As some of you may know, I've been considering the design of a new programming language lately. (And for those who haven't yet heard me talking about it, I will... at great lengths... whether you want me to or not.) This has been one of the things which has kept me busy and away from blogging of late. I'm not sure how much I should ramble on about it here though.
In working through my thoughts on the language, I'm writing an essay in three parts which mainly aims to justify why I'm doing this. (Before the abundance of circumlocutions becomes overwhelming, let us call this new language "Eng".) The first part is basically a laundry list of little features or attributes that Eng — or any language — would need to thrive against the current competitors. The second covers what I deem the fundamental Laws of Language Design, and these perhaps are the crux of the piece; certainly they are the part of the essay which is most liable to be useful outside of organizing my thoughts on Eng. And the third section of the essay is intended to introduce some ideas I have which would make this new language special. But there's a problem.
See, the problem is that many of these nifty new ideas I have are profound. Perhaps not earth-shattering, but certainly interesting enough to warrant each getting an essay of their own to fully delve into explaining what they are, let alone their significance. Just to mention them in brief without exploring at least the first layer of ramifications they introduce would do them a disservice. But if I were to expound upon them, I'd end up with at least three more essays, at which point it's starting to look like I'm writing a book.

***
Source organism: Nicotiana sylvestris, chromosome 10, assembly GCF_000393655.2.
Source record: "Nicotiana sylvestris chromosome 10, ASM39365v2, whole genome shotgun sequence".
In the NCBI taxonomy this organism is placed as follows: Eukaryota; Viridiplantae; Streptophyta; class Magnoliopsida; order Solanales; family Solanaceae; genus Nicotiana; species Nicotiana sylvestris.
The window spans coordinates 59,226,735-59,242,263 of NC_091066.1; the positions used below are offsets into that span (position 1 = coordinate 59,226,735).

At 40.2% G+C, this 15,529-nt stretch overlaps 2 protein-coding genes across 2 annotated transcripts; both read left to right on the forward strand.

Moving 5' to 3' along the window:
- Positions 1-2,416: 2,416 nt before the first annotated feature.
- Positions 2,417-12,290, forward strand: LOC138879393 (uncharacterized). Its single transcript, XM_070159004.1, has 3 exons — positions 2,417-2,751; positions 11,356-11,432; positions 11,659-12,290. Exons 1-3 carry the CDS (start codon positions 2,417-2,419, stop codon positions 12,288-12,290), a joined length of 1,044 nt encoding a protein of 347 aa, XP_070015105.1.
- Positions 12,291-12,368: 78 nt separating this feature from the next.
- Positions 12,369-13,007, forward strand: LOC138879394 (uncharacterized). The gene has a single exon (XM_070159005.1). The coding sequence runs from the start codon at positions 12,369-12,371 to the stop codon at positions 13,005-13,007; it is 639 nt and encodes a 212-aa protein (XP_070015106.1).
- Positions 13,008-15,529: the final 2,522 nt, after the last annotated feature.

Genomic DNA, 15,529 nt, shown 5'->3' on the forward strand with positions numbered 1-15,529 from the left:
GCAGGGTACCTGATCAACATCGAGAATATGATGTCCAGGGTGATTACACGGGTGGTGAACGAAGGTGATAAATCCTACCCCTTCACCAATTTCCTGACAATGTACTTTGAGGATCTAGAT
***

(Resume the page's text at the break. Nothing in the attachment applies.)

Granted, this is one of the things I'm considering for my masters thesis, but if I were to expand the essay into a thesis, it would need to be a lot more focused and tied to my research and experimentation. I.e. it would become more of a manual of how the language is designed, geared towards those who are interested in implementation details, rather than an off-the-cuff analysis of why the current slew of Mid-Level Languages is insufficient and how one might go about creating a new MLL to replace them all. Though, depending on the advisor, there may yet be merit in a thesis which has that as well.
I know many of you are not particularly CS inclined, though a handful are. I guess I'm curious how many of you would actually be interested in hearing me blather on about Eng? At least it's a more accessible discussion to the layman than my second potential thesis topic of implementing Optimality Theory using analogy-making as a Complex Adaptive System.
 The first would be on "lexical aliasing", an interesting abstraction which solves numerous seemingly-unrelated problems and which, taken to it's logical extreme, reinvents most aspects of functional programming. The second would be on the irony of creating an inherently parallel MLL since there's a conflict between what a natively parallel language should do syntactically and what a MLL should. And the third would be on "tensors" (working name), which are a generalization of scalars, arrays/vectors, 2D-arrays/matrices, etc up to arbitrary dimensions. These too are mostly a fallout of native parallelism (of the synchronous variety), but helpful because they merge what are often dealt with as separate entities and also allow scientific-level programming without introducing additional constructs.